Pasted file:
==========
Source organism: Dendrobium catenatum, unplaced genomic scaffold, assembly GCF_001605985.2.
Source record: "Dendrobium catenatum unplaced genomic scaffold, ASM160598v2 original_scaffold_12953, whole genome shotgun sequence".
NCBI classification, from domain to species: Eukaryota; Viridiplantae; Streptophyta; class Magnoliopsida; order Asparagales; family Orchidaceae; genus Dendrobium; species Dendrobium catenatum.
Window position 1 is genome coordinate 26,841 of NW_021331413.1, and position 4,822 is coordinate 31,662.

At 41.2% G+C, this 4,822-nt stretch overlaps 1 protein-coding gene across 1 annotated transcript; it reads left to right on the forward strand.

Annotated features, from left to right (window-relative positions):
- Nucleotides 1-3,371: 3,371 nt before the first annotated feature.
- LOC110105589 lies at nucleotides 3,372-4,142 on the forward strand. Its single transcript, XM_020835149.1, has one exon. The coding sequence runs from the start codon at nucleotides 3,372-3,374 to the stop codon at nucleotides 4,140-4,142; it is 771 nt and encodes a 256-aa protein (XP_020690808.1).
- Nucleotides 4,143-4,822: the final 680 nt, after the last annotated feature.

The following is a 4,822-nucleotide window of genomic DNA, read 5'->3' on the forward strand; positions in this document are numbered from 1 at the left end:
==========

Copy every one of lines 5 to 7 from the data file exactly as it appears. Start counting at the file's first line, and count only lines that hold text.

At 41.2% G+C, this 4,822-nt stretch overlaps 1 protein-coding gene across 1 annotated transcript; it reads left to right on the forward strand.

Annotated features, from left to right (window-relative positions):
- Nucleotides 1-3,371: 3,371 nt before the first annotated feature.